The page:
PATHS THAT UNKNOWINGLY CROSS
A visual journey coated with words, which we hope will allow you to see through the eyes of two men; one from the vital, tough, industrial part of our oh-so-green England, the other born in equal poverty, but in the softer, less-harsh area of Britain, the gentle South.
Both men enjoyed a brief, but brilliant addition to the British conscience, touching people’s hearts and minds. The purpose of telling you this is based on the simple and human fact that it is so difficult to stand out in the crowd of whatever occupation you seek. So when it comes your way, you are momentarily dazed by your good luck, and in many cases, your realization of the chord that you have struck and that the character you played went so deeply into the British consciousness.
The chances of getting to play characters such as Billy Casper and Sgt. Benton are far too great to even consider. This, then, is how life unfolded for these two similar men I mention. One of them is myself, stage name John Levene, and the other gentleman I refer to is someone who had a profound impact on my memories and my emotional recognition of our similar school days.
John Levene and David Bradley 2006
The title of this feature I speak of is Kes, and the star of that film is a young David (Dai) Bradley. The boy David played is from a less-than-prosperous part of Great Britain, and when I saw this feature in 1969, it was like a pure reflection of myself in the same situation, facing the same fearful frustrations of youth.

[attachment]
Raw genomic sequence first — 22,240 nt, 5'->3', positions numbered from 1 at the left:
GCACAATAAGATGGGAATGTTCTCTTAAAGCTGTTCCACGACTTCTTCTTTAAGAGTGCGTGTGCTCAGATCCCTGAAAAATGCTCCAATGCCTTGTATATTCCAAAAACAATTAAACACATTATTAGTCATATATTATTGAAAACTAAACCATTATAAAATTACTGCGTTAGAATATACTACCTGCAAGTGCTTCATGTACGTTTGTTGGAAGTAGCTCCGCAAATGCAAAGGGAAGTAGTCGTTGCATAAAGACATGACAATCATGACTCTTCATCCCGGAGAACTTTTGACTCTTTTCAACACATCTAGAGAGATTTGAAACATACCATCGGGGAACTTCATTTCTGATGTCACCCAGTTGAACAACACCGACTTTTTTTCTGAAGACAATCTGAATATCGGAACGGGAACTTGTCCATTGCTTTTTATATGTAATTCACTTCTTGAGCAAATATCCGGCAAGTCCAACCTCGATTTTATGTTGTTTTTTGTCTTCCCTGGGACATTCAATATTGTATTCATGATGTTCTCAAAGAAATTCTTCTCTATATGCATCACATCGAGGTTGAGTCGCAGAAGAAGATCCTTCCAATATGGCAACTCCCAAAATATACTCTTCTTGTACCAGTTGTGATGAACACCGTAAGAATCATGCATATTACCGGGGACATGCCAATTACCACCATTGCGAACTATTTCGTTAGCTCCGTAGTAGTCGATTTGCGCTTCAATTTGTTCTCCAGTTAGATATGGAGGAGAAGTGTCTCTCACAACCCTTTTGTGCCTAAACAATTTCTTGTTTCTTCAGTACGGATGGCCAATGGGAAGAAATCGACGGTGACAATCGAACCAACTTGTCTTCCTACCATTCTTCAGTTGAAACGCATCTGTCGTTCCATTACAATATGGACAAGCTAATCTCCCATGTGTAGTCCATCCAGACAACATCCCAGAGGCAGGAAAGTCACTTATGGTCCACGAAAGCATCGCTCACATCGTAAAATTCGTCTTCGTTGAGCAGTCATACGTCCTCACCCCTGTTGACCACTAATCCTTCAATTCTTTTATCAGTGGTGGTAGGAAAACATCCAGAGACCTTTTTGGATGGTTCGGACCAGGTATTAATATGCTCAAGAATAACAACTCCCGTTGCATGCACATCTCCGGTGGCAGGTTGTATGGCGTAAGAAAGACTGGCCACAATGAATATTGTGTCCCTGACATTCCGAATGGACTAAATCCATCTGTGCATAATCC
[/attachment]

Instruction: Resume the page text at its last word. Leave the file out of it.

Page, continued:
The film was set in approximately 1950, my own school days were 1946 - 1958. The scenes we have chosen perfectly reflect our mutual struggle to just breathe and survive the daily barage of angry words and the flying fists of schoolyard bullies, with very little food in your tummy, and a father that didn’t even care you existed. I would love you to let us know at the site if the scenes I’ve chosen affect you in the same way as they did me all those years ago.
A note for our American visitors: I happily warn you that the accent is quite broad, which of course is what makes it so appealing, yet you may have to watch it more than once to catch what they’re saying. Of course, this does not matter, for you will find that David’s performance will stun you with his naturalistic acting sense.
David Bradley as Billy Casper
You can feel the cold when you see Dai standing there, when the one thing he loved, the one thing that loved him back, was brutally taken away from him. The overall atmosphere of the scenes I’m asking you to watch reflect perfectly my real life school days when the bully ruled, and the teachers turned their backs.
So sit back, and enjoy the privilege of one of the great British movies, on the 40th anniversary of its first public screening at The London Film festival in November of 1969.
Your very sincerely,
© Copyright 2011 John Levene Sgt. At Arms
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